Language and History Collide in Translations
Brian Friel's play, in a new production at Studio Theatre, investigates the power of words and the sense of place.
Brian Friel was — and remains — one of Ireland's most beloved dramatists. His plays are cherished not only for their intriguing plots, but for the richness of their language. His 1980 play Translations, about the spoken word in rural Northern Ireland in the 19th century, also delves into the political relationship between England and Ireland and the desire of immigrating to America versus remaining in bucolic County Donegal. Studio Theatre's current production of the play is a beautiful example of how Translations should be produced. It is a lush feast for the ear and eye.
Translations takes place in 1933 and recollects a period in history when the British government sent its army engineers to Northern Ireland to remake the maps, giving new English names to the old Gaelic ones. To the Irish, the process of standardization didn't merely wipe out the lyrical and descriptive names, but also altered the history of that land since it was first named. The play is set in an old barn at a typical hedge school where people learned Latin, Greek, English, and arithmetic before a formal system of education was developed. An assistant teacher, Manus (Matthew Aldwin McGee), teaches a painfully shy girl (Megan Graves) how to say, "My name is Sarah."
A scruffy, ancient pupil named Jimmy Jack (Martin Giles) enters, collapses on a mattress, and reads a Latin text aloud. A young woman, Bridget (Caroline Dubberly), and a lively young woman, Maire (Molly Carden), along with a boisterous young man, Doalty (Joe Mallon), join the scene. The talk turns to the fact that a national school will be built nearby soon. Unlike the hedge school, the new school will teach only English. Manus's father, Hugh (Brad Armacost), the school's headmaster, enters and the class begins in earnest as he energetically drills the students on the derivations of words, throws multiplication problems at them, and chastens them if they don't answer fast enough.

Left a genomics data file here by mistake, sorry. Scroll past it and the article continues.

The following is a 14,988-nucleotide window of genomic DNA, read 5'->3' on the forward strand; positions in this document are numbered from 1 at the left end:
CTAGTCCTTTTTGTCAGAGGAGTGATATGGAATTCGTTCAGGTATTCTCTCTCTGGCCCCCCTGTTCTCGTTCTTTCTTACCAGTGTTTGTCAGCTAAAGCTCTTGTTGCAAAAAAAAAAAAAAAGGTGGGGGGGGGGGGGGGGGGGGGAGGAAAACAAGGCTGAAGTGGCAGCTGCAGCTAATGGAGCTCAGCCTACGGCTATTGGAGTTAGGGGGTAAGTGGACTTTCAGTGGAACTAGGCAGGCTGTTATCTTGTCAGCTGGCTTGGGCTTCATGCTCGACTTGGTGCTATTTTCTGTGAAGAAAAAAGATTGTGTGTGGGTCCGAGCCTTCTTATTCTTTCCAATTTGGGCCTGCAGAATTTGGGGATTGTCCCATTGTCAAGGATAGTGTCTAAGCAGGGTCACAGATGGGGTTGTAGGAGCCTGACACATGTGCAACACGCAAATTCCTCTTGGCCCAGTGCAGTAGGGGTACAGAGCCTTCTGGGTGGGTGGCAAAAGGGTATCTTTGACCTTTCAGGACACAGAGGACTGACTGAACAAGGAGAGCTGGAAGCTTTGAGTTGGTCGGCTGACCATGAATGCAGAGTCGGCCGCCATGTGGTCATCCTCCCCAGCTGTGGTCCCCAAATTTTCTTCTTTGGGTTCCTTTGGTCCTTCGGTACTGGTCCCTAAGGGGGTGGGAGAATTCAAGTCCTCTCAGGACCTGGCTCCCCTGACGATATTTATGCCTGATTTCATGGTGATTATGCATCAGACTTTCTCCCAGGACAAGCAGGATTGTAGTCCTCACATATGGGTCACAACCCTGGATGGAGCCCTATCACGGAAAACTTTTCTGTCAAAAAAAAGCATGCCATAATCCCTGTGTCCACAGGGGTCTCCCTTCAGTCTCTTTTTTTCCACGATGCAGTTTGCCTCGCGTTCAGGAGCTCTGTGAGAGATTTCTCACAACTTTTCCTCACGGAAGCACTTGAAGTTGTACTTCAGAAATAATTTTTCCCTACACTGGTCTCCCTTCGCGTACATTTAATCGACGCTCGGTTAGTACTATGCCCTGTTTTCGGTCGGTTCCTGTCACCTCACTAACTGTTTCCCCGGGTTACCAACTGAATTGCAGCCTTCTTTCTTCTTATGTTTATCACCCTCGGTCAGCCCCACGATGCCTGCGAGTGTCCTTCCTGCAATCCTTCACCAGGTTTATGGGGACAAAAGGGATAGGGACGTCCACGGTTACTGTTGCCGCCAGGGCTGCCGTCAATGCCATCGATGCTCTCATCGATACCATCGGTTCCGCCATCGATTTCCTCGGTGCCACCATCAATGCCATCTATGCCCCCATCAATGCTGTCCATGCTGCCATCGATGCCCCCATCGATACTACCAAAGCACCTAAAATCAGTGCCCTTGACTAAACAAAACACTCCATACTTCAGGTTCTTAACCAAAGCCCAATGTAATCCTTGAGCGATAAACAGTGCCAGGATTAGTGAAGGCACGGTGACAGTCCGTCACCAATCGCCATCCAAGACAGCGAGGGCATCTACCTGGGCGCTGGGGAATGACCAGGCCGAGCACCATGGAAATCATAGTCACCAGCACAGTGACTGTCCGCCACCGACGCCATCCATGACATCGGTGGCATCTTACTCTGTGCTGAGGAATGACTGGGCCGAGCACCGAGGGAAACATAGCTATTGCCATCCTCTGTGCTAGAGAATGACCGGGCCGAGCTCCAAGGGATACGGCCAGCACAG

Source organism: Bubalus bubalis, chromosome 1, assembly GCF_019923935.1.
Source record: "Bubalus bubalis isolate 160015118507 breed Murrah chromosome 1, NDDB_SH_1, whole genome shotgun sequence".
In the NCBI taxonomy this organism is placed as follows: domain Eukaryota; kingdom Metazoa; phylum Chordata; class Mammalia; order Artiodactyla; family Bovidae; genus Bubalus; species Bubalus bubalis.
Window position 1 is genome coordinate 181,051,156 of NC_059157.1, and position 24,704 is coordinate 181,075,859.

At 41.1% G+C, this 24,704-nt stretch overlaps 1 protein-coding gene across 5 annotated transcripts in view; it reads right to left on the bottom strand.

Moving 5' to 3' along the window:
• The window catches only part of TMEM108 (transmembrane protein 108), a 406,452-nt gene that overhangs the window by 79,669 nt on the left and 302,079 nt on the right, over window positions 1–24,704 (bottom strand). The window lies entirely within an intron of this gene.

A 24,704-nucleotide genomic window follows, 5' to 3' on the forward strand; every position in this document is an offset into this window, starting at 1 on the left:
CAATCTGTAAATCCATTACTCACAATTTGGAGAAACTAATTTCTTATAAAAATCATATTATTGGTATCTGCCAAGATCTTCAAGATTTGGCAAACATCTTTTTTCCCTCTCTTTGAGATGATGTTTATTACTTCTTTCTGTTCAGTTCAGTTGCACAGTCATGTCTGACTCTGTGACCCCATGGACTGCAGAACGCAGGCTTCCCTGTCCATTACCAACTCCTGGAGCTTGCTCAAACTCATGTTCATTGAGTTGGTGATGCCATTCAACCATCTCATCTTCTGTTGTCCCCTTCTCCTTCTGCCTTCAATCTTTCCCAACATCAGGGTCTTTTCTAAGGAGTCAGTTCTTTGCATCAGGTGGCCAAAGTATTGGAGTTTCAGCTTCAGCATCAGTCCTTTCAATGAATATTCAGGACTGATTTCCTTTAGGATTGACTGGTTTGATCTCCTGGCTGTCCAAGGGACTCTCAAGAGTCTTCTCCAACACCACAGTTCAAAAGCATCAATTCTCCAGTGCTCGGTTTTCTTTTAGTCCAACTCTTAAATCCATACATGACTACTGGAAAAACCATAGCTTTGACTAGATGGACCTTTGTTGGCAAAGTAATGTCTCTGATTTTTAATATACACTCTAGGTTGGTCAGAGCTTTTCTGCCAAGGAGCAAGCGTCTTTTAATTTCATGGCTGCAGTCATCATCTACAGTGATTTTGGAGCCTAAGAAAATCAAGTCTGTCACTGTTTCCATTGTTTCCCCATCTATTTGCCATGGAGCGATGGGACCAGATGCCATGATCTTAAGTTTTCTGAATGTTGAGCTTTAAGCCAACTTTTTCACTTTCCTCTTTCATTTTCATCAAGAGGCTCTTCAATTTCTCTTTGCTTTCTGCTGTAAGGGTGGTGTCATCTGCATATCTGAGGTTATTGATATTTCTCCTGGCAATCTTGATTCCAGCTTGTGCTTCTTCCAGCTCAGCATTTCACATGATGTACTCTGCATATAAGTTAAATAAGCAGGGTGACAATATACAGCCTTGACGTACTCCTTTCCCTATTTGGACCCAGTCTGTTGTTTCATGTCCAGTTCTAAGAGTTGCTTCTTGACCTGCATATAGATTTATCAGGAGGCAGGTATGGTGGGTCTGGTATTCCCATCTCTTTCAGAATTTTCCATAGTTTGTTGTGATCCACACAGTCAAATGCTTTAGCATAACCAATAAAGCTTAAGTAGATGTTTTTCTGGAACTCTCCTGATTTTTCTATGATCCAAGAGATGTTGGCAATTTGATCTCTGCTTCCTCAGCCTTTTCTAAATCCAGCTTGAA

Meanwhile, Hugh's his younger son, Owen (Erin Gann), returns home after being in Dublin for six years. He brings with him two of the soldiers who have come to remake the maps, Captain Lancey (Jeff Keogh) and Lieutenant Yolland (Cary Donaldson). Owen is working as a Gaelic-to-English translator for the British officers. While things start off okay between all parties, by the end of the play, Yolland has disappeared and Lancey is threatening dire consequences to the villagers and their livestock if his assistant is not found.
The cast is a well-balanced ensemble. Giles, Gann, and Armacost do especially good work with tackling the lengthy monologues. Alternatively, some of the characters — Sarah and Manus, for instance — at times communicate in hand signals and body language (this is where Graves and McGee particularly shine). Directed by Studio Theatre's Belfast-born associate artistic director Matt Torney, this Translations demonstrates how language functions not only superficially, but also metaphorically and — for some — even metaphysically.
Scenic designer Debra Booth creates a dark stone barn full of rough wooden chairs and stools. Costume designer Wade Laboissonniere dresses Sarah in a cream-colored dress and pinafore, and the older girls wear long cotton skirts and blouses. Lighting designer Keith Parham creates a marvelously protective space with daylight filtering in only between the slats of the barn's wooden roof.
While Friel's sense of irony is everywhere in the text, this serious play deals with Great Britain's abuse of Ireland in the interest of global imperialism, the sweet humor of romance, and all that gets lost in translation.